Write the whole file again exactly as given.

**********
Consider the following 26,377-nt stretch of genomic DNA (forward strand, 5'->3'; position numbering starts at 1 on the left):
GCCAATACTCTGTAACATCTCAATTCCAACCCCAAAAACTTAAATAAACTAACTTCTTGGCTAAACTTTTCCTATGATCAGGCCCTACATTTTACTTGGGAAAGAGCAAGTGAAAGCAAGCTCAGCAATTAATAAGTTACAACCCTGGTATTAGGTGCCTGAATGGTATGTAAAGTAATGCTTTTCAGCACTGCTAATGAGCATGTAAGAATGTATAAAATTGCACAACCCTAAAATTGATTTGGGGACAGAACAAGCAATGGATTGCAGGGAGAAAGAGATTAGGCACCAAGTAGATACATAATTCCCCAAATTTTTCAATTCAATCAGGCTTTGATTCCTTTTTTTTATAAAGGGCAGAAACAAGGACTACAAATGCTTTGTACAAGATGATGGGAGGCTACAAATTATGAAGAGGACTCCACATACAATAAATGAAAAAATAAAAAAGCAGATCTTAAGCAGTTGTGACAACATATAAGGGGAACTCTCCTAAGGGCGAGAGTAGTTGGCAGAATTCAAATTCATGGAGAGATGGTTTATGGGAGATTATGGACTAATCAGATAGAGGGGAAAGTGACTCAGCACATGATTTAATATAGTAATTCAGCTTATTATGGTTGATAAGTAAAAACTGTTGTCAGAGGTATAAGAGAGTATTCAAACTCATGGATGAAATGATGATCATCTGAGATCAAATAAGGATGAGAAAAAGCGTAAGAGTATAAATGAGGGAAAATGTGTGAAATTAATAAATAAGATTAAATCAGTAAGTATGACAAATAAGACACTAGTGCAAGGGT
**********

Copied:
Consider the following 26,377-nt stretch of genomic DNA (forward strand, 5'->3'; position numbering starts at 1 on the left):
GCCAATACTCTGTAACATCTCAATTCCAACCCCAAAAACTTAAATAAACTAACTTCTTGGCTAAACTTTTCCTATGATCAGGCCCTACATTTTACTTGGGAAAGAGCAAGTGAAAGCAAGCTCAGCAATTAATAAGTTACAACCCTGGTATTAGGTGCCTGAATGGTATGTAAAGTAATGCTTTTCAGCACTGCTAATGAGCATGTAAGAATGTATAAAATTGCACAACCCTAAAATTGATTTGGGGACAGAACAAGCAATGGATTGCAGGGAGAAAGAGATTAGGCACCAAGTAGATACATAATTCCCCAAATTTTTCAATTCAATCAGGCTTTGATTCCTTTTTTTTATAAAGGGCAGAAACAAGGACTACAAATGCTTTGTACAAGATGATGGGAGGCTACAAATTATGAAGAGGACTCCACATACAATAAATGAAAAAATAAAAAAGCAGATCTTAAGCAGTTGTGACAACATATAAGGGGAACTCTCCTAAGGGCGAGAGTAGTTGGCAGAATTCAAATTCATGGAGAGATGGTTTATGGGAGATTATGGACTAATCAGATAGAGGGGAAAGTGACTCAGCACATGATTTAATATAGTAATTCAGCTTATTATGGTTGATAAGTAAAAACTGTTGTCAGAGGTATAAGAGAGTATTCAAACTCATGGATGAAATGATGATCATCTGAGATCAAATAAGGATGAGAAAAAGCGTAAGAGTATAAATGAGGGAAAATGTGTGAAATTAATAAATAAGATTAAATCAGTAAGTATGACAAATAAGACACTAGTGCAAGGGT